During his illness, Ivan becomes obsessed with the notion of death, while his family merely act as though he is just sick and will get better. It is only Gerasim who acknowledges the inevitability of Ivan's death, and this simple acknowledgement is a huge comfort.

It is through the contrast of Ivan's shallow, material life and Gerasim's calm acceptance of human mortality that Tolstoy examines the dichotomy of artifice and authenticity. We can conclude that this novel is not, as the title suggests, about Ivan Ilyich's death but is in fact an examination of his life. It is only when Ivan's life is held up against the profundity of death that Ivan realizes how empty and false it was. Gerasim serves as an exemplary character, living an authentic existence away from the false pleasantness of the bourgeoisie with the full spiritual awareness of human mortality.

The fact that the book is structured in reverse adds emphasis to Ivan's conclusion that his life was "not the real thing," as the novel is really about the ultimate realization that a good life is one lived in honesty and authenticity; one can only achieve a good death through living a good life. 

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As Ivan Ilyich moves closer and closer towards his death, he begins to realise more about his life and the way that he has lived it. His concluding realisation, that his life was not "the real thing," is based on the way that he is treated by his wife and family as death comes ever nearer, which exposes the vanity, and the falseness of the upper-class. Note what the narrator tells us about the appearance of his wife after his last communion and how this reveals the emptiness and the falsity of Ivan Ilyich's life:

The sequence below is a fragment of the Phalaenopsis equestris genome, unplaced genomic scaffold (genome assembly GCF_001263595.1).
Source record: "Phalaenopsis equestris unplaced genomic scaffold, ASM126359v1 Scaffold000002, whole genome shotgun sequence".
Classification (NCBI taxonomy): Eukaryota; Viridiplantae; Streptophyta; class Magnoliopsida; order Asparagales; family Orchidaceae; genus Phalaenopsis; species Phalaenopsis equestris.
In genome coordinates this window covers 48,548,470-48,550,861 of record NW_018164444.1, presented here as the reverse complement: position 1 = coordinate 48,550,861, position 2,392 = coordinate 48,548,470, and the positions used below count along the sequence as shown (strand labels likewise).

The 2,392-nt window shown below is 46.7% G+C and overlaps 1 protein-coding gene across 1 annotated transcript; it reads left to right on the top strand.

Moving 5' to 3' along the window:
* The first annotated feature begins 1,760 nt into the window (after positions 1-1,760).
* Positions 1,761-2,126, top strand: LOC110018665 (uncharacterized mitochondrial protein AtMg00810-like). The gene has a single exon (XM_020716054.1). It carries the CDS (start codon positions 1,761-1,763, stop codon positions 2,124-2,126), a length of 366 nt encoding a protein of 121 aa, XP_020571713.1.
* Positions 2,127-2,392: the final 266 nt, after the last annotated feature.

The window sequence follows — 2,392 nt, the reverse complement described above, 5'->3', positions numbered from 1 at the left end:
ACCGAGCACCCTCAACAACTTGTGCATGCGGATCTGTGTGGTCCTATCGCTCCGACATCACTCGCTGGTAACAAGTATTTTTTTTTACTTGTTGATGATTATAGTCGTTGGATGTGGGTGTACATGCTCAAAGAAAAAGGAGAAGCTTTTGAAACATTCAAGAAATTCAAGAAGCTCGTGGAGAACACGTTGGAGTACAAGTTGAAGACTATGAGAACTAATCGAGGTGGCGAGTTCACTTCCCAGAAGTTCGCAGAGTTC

Her dress, her figure, the expression of her face, the tone of her voice, all revealed the same thing. "This is wrong it is not as it should be. All you have lived for and still live for is falsehood and deception, hiding life and death from you."

The emptiness of Ivan Ilyich's life is of course contrasted with the simple acceptance of death by Gerasim, his peasant servant, who manages to comfort Ivan Ilyich precisely because he is open in his recognition that death is a part of life, contrasted with his family, who never mention it and do everything they can to ignore the presence of death amongst them.